Artaud the Moma

Jacques Derrida. Edited with an afterword by Kaira M. Cabañas. Translated by Peggy Kamuf.

Columbia University Press

Artaud the Moma

Google Preview

Pub Date: September 2017

ISBN: 9780231181679

112 Pages

Format: Paperback

List Price: $20.00£14.95

Pub Date: September 2017

ISBN: 9780231181662

112 Pages

Format: Hardcover

List Price: $60.00£49.95

Pub Date: September 2017

ISBN: 9780231543705

112 Pages

Format: E-book

List Price: $19.99£14.95

Artaud the Moma

Jacques Derrida. Edited with an afterword by Kaira M. Cabañas. Translated by Peggy Kamuf.

Columbia University Press

In 1996 Jacques Derrida gave a lecture at the Museum of Modern Art in New York on the occasion of Antonin Artaud: Works on Paper, one of the first major international exhibitions to present the avant-garde dramatist and poet's paintings and drawings. Derrida's original title, "Artaud the Moma," is a characteristic play on words. It alludes to Artaud's calling himself Mômo, Marseilles slang for "fool," upon his return to Paris in 1946 after nine years in various asylums, while playing off of the museum's nickname, MoMA. But the title was not deemed "presentable or decent," in Derrida's words, by the very institution that chose to exhibit Artaud's work. Instead, the lecture was advertised as "Jacques Derrida . . . will present a lecture about Artaud's drawings."

For Derrida, what was at stake was what it meant for the museum to exhibit Artaud's drawings and for him to lecture on Artaud in that institutional context. Thinking over the performative force of Artaud's work and the relation between writing and drawing, Derrida addresses the multiplicity of Artaud's identities to confront the modernist museum's valorizing of originality. He channels Artaud's specter, speech, and struggle against representation to attempt to hold the museum accountable for trying to confine Artaud within its categories. Artaud the Moma, as lecture and text, reveals the challenge that Artaud posed to Derrida—and to art and its institutional history. A powerful interjection into the museum halls, this work is a crucial moment in Derrida's thought and an insightful, unsparing reading of a challenging writer and artist.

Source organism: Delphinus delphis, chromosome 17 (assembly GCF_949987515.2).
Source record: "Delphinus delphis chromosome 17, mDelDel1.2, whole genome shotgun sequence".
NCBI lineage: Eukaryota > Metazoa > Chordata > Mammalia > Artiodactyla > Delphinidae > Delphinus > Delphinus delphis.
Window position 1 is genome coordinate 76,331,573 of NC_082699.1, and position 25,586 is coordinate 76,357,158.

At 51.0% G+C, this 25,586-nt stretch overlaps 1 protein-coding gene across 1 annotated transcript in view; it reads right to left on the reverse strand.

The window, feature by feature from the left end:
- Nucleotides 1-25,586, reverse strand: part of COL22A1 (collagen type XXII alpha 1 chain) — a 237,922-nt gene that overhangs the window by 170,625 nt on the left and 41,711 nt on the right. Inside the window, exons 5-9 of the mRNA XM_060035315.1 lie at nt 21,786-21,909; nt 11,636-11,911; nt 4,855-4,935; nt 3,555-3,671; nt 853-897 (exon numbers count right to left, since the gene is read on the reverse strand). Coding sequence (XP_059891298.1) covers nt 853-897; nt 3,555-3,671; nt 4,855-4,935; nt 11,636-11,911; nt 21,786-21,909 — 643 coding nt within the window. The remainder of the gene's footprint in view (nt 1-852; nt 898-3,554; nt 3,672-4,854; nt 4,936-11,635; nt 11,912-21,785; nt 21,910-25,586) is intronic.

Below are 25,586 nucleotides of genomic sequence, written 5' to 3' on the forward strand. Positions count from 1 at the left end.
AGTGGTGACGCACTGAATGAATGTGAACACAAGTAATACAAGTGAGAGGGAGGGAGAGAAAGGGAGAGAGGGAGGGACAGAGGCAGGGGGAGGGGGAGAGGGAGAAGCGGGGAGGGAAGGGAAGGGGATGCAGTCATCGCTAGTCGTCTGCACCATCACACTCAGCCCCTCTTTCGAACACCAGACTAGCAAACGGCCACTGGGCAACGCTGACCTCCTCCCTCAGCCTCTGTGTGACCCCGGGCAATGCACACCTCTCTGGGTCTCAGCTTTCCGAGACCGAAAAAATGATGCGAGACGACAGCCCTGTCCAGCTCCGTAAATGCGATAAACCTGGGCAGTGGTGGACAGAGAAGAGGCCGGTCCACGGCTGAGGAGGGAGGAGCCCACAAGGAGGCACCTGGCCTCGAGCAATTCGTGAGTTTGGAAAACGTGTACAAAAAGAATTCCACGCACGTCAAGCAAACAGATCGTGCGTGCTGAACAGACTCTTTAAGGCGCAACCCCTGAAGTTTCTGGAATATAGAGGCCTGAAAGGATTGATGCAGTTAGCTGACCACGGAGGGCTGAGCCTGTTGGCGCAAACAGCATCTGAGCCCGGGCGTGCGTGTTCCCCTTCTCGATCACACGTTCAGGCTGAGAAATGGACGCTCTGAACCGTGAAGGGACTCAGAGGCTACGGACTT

Derrida's analysis of Artaud the Mômo and of Artaud's final works is truly unprecedented. It is the most amazing attempt ever written—brilliant, baroque, unstoppable—to confront the mad poet's vociferations and relentless scatology in their own terms while resisting his metaphysical rage for reappropriation. Sylvère Lotringer, Emeritus Professor of French, Columbia University, and general editor of Semiotext(e)
One of Derrida's most extraordinarily deep and virtuosic texts and one of the best ever written about Artaud. Denis Hollier, New York University
Preface
Artaud the Moma
Afterword, by Kaira M. Cabañas
Notes
Acknowledgments, by Kaira M. Cabañas

About the Author

Jacques Derrida (1930-2004) was one of the twentieth century's most prolific and influential philosophers. He was director at the Ecole des hautes études en sciences sociales in Paris and professor of humanities at the University of California, Irvine.

Kaira M. Cabañas is associate professor of global modern and contemporary art history at the University of Florida, Gainesville.

Peggy Kamuf is Marion Frances Chevalier Professor of French and Comparative Literature at the University of Southern California.